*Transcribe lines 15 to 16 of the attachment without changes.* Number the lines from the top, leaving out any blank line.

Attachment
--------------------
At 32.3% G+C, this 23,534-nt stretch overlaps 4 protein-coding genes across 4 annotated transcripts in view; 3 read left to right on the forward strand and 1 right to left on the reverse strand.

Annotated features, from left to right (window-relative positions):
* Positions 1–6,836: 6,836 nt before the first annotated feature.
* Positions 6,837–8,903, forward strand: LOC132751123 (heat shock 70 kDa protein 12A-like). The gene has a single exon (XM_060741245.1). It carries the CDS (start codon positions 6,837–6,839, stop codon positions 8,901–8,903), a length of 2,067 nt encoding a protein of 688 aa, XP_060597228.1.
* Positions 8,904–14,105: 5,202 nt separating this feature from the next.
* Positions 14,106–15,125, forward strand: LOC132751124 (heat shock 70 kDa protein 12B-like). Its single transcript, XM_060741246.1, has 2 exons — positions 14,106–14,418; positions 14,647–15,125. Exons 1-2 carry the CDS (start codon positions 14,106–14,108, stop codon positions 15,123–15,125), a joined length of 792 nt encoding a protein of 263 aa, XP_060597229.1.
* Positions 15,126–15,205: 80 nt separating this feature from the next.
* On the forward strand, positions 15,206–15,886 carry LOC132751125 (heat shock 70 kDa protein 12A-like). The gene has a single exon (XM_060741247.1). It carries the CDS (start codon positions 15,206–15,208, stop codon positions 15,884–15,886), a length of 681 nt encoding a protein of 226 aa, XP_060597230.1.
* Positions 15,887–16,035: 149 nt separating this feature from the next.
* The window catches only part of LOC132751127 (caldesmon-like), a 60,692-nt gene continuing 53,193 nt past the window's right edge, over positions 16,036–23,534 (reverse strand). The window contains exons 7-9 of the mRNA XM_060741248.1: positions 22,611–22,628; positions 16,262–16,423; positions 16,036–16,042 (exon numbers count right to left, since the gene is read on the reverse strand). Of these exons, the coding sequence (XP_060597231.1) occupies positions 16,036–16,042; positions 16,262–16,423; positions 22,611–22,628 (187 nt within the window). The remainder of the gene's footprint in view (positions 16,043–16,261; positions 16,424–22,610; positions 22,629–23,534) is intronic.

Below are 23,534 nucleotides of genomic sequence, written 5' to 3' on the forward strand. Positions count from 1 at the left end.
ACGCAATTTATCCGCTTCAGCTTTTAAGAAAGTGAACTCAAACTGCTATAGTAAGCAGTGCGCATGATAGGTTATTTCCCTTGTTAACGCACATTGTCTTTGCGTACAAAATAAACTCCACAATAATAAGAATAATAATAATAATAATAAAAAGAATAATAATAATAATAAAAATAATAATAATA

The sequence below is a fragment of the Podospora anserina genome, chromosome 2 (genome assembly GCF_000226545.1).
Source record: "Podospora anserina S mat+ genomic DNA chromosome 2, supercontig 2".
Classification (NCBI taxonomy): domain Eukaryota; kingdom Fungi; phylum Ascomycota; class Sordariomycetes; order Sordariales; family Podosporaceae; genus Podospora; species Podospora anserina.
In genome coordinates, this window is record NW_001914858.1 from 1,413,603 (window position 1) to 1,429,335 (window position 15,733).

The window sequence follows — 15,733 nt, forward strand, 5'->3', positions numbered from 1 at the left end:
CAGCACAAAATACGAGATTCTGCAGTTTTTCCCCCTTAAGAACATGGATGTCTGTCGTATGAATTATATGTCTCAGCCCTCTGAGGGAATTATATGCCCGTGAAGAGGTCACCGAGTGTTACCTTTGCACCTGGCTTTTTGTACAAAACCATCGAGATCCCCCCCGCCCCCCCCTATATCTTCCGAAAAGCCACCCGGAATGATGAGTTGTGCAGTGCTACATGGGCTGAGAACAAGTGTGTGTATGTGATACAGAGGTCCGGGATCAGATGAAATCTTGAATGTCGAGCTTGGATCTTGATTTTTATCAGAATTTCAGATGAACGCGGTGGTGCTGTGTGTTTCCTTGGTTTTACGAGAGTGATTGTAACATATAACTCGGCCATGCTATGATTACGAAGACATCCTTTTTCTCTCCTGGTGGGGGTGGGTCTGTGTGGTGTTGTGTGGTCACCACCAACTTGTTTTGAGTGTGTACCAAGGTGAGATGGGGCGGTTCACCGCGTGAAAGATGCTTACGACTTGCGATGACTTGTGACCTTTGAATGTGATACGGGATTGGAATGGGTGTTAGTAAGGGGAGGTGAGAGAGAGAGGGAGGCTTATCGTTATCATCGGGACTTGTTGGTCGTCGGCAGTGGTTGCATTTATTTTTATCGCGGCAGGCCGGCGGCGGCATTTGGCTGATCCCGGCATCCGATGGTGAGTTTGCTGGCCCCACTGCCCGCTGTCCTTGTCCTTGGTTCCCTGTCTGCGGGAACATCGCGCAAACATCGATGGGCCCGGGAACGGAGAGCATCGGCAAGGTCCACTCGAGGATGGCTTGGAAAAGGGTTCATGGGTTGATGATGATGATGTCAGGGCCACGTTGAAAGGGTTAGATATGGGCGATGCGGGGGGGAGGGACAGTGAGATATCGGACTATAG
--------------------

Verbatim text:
Classification (NCBI taxonomy): domain Eukaryota; kingdom Fungi; phylum Ascomycota; class Sordariomycetes; order Sordariales; family Podosporaceae; genus Podospora; species Podospora anserina.
In genome coordinates, this window is record NW_001914858.1 from 1,413,603 (window position 1) to 1,429,335 (window position 15,733).